ECDC attributed 33,000 deaths per year due to infections with antibiotic-resistant bacteria

07/11/2018 573 Views
ECDC attributed 33,000 deaths per year due to infections with antibiotic-resistant bacteria

A study published by the Lancet with data from the European Center for Disease Control has reached the conclusion that infections caused by antibiotic-resistant bacteria were responsible for 33.110 deaths in the European Union and European Economic Area in 2015. These estimates are based on data from the European Antimicrobial Resistance Surveillance Network (EARS-Net) data from 2015.

The worst performing countries when it comes to the burden of infections with antibiotic-resistant bacteria are Italy, Greece, Romania, Portugal and Cyprus. The countries scoring higher on this matter are Iceland, Estonia, Norway, Finland and Sweden.

Antimicrobial resistance is a serious threat to public health and preventive action is paramount to tackle this major issue. Moreover, the increasing incidence of infections is yet another hazard for the many impaired healthcare systems across the EU. Moreover, the study assesses that the estimated deaths are a direct consequence of an infection due to bacteria resistant to antibiotics and that the burden of these infections is comparable to that of influenza, tuberculosis and HIV/AIDS combined. It also describes that 75% of the burden of disease is due to healthcare-associated infections (HAIs) and other healthcare settings. Possible solutions suggested by the study range from reducing infectious-diseases through adequate infection prevention and control measures as well as antibiotic stewardship.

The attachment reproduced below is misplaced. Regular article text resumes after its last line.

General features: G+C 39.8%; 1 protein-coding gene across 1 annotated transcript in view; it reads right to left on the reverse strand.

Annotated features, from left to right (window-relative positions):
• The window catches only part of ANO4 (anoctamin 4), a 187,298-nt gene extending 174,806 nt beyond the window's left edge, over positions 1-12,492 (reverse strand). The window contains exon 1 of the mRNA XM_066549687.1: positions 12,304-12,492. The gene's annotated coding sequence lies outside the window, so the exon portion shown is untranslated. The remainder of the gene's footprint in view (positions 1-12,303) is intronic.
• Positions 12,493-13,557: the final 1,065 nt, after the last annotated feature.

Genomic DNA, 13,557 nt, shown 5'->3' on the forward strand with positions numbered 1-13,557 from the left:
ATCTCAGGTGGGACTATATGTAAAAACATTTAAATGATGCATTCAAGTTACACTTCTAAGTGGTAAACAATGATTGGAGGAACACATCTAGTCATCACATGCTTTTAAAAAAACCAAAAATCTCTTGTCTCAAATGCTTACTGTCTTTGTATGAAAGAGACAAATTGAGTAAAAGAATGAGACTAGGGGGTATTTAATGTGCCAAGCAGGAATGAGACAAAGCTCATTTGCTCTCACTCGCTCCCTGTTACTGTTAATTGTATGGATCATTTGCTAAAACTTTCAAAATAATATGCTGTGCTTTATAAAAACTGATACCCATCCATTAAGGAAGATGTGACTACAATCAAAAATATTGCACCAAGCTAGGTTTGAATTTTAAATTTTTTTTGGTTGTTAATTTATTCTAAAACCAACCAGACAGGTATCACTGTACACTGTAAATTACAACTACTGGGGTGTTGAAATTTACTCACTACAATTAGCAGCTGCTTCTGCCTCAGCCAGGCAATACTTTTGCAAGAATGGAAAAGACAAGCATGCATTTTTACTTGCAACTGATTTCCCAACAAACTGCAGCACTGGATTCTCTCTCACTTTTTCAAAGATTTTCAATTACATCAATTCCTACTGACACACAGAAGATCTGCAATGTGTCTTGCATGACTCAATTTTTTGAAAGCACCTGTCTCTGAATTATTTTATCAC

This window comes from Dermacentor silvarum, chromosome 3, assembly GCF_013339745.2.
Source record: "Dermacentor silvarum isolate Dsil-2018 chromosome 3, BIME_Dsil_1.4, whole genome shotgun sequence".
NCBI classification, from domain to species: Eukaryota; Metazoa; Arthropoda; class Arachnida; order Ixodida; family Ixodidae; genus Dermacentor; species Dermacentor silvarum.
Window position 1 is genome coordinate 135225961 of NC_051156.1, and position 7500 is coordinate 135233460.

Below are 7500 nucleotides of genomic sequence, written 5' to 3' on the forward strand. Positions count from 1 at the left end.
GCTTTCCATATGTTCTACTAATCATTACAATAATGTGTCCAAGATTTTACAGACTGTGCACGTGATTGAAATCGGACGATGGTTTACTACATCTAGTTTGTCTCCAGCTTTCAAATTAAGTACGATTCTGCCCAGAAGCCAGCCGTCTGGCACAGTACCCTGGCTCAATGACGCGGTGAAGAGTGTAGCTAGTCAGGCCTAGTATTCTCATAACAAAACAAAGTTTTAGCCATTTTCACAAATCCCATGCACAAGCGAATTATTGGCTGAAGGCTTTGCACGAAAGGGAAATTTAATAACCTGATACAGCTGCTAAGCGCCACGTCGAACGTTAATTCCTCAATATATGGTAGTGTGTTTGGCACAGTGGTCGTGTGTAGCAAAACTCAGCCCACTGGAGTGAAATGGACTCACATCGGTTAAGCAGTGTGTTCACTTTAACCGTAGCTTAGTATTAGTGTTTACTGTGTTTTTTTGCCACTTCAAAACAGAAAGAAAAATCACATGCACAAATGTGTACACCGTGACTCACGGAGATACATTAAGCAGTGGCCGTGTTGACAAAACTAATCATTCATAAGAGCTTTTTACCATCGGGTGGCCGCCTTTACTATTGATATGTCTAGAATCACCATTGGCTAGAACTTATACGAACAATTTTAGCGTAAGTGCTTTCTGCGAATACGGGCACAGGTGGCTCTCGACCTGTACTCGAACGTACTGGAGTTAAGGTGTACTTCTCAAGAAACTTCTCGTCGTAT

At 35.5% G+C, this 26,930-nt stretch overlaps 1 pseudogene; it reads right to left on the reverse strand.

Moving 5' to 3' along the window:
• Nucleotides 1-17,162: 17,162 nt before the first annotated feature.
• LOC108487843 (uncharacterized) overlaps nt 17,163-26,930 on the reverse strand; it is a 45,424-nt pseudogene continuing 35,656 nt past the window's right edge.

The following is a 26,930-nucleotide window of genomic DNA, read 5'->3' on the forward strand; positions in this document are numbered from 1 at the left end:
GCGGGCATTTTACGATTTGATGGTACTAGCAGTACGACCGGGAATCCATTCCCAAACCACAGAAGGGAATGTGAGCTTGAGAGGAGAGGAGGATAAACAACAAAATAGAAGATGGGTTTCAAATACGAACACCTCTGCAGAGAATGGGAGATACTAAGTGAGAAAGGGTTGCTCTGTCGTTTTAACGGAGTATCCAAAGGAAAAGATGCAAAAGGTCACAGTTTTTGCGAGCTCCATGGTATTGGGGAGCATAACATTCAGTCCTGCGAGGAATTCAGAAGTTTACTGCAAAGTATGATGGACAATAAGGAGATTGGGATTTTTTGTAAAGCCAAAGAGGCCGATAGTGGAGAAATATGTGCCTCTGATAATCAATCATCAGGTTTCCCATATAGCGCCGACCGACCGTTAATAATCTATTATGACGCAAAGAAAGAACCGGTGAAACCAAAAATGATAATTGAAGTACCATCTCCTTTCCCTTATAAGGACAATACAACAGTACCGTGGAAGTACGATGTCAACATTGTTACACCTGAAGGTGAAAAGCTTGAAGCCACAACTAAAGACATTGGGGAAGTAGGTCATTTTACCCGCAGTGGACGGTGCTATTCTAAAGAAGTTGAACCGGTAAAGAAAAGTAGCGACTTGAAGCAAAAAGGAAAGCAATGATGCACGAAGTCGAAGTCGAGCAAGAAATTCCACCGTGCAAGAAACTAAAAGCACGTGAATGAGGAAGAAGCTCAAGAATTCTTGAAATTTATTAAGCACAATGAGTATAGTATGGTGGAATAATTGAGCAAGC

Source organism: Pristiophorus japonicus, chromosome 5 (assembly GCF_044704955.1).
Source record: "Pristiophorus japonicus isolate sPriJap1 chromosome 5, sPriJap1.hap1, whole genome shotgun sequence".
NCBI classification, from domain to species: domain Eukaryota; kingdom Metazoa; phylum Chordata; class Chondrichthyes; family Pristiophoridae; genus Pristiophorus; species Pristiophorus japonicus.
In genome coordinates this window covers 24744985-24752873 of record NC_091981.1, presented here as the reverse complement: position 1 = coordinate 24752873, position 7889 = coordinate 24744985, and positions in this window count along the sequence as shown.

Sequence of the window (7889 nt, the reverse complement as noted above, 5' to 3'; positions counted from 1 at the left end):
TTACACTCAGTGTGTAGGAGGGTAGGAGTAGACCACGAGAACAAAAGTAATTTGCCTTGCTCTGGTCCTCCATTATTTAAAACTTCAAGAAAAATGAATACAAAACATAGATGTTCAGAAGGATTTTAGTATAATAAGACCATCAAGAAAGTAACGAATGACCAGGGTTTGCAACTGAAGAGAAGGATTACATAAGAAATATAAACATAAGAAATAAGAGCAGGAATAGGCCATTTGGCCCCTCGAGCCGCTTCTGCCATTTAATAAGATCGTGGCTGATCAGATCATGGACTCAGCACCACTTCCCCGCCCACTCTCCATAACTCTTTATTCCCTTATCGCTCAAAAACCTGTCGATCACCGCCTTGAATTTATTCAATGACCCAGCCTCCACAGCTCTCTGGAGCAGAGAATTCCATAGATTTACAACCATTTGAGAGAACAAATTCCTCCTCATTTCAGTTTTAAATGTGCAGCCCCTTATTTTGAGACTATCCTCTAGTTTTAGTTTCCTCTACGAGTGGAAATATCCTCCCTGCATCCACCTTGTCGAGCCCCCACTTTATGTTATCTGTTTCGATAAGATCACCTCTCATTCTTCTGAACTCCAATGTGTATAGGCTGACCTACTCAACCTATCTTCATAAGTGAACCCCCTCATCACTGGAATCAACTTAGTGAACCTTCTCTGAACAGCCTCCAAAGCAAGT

The authors said: “the estimated burden of infections with antibiotic-resistant bacteria in the EU/EEA is substantial compared to that of other infectious diseases, and increased since 2007. Strategies to prevent and control antibiotic-resistant bacteria require coordination at EU/EEA and global level. However, our study showed that the contribution of various antibiotic-resistant bacteria to the overall burden varies greatly between countries, thus highlighting the need for prevention and control strategies tailored to the need of each EU/EEA country”.

Finally, the study reveals that 39% of the burden is caused by infections with bacteria resistant to last-line antibiotics such as carbapenems and colistin. This represents an increase from 2007 and is alarming because there are no more antibiotics available besides these that seem to start being ineffective.

The results of this study are also used by the Organisation for Economic Co-operation and Development to estimate the economic burden of antibiotic resistance.

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